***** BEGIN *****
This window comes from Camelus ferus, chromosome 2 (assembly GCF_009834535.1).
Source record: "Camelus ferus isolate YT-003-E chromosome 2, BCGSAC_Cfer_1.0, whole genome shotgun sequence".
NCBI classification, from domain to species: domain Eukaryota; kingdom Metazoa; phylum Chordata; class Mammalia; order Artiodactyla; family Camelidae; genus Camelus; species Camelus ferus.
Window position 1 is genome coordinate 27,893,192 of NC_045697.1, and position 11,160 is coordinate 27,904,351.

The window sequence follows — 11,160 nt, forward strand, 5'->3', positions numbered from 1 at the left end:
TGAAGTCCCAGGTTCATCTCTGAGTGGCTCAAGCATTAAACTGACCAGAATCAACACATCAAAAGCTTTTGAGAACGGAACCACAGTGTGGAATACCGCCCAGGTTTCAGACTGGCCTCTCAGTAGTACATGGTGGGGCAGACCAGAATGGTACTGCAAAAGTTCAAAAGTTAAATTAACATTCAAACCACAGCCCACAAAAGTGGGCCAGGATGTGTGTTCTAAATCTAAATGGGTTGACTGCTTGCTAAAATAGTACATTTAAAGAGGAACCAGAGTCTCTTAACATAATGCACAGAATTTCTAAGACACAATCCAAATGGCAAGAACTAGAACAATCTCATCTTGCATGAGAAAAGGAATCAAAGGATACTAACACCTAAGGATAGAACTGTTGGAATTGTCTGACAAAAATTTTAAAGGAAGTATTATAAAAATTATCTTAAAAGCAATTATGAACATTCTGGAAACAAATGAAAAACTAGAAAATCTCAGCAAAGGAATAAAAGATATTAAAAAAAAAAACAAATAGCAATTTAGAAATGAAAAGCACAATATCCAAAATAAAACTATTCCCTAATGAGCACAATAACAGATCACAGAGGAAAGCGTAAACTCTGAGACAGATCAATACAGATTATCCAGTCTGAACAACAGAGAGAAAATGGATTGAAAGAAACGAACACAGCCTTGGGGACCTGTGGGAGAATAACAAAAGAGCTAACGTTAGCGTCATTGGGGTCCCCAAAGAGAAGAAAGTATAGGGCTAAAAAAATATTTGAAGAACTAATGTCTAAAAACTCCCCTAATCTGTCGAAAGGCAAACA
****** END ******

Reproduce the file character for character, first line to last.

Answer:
This window comes from Camelus ferus, chromosome 2 (assembly GCF_009834535.1).
Source record: "Camelus ferus isolate YT-003-E chromosome 2, BCGSAC_Cfer_1.0, whole genome shotgun sequence".
NCBI classification, from domain to species: domain Eukaryota; kingdom Metazoa; phylum Chordata; class Mammalia; order Artiodactyla; family Camelidae; genus Camelus; species Camelus ferus.
Window position 1 is genome coordinate 27,893,192 of NC_045697.1, and position 11,160 is coordinate 27,904,351.

The window sequence follows — 11,160 nt, forward strand, 5'->3', positions numbered from 1 at the left end:
TGAAGTCCCAGGTTCATCTCTGAGTGGCTCAAGCATTAAACTGACCAGAATCAACACATCAAAAGCTTTTGAGAACGGAACCACAGTGTGGAATACCGCCCAGGTTTCAGACTGGCCTCTCAGTAGTACATGGTGGGGCAGACCAGAATGGTACTGCAAAAGTTCAAAAGTTAAATTAACATTCAAACCACAGCCCACAAAAGTGGGCCAGGATGTGTGTTCTAAATCTAAATGGGTTGACTGCTTGCTAAAATAGTACATTTAAAGAGGAACCAGAGTCTCTTAACATAATGCACAGAATTTCTAAGACACAATCCAAATGGCAAGAACTAGAACAATCTCATCTTGCATGAGAAAAGGAATCAAAGGATACTAACACCTAAGGATAGAACTGTTGGAATTGTCTGACAAAAATTTTAAAGGAAGTATTATAAAAATTATCTTAAAAGCAATTATGAACATTCTGGAAACAAATGAAAAACTAGAAAATCTCAGCAAAGGAATAAAAGATATTAAAAAAAAAAACAAATAGCAATTTAGAAATGAAAAGCACAATATCCAAAATAAAACTATTCCCTAATGAGCACAATAACAGATCACAGAGGAAAGCGTAAACTCTGAGACAGATCAATACAGATTATCCAGTCTGAACAACAGAGAGAAAATGGATTGAAAGAAACGAACACAGCCTTGGGGACCTGTGGGAGAATAACAAAAGAGCTAACGTTAGCGTCATTGGGGTCCCCAAAGAGAAGAAAGTATAGGGCTAAAAAAATATTTGAAGAACTAATGTCTAAAAACTCCCCTAATCTGTCGAAAGGCAAACA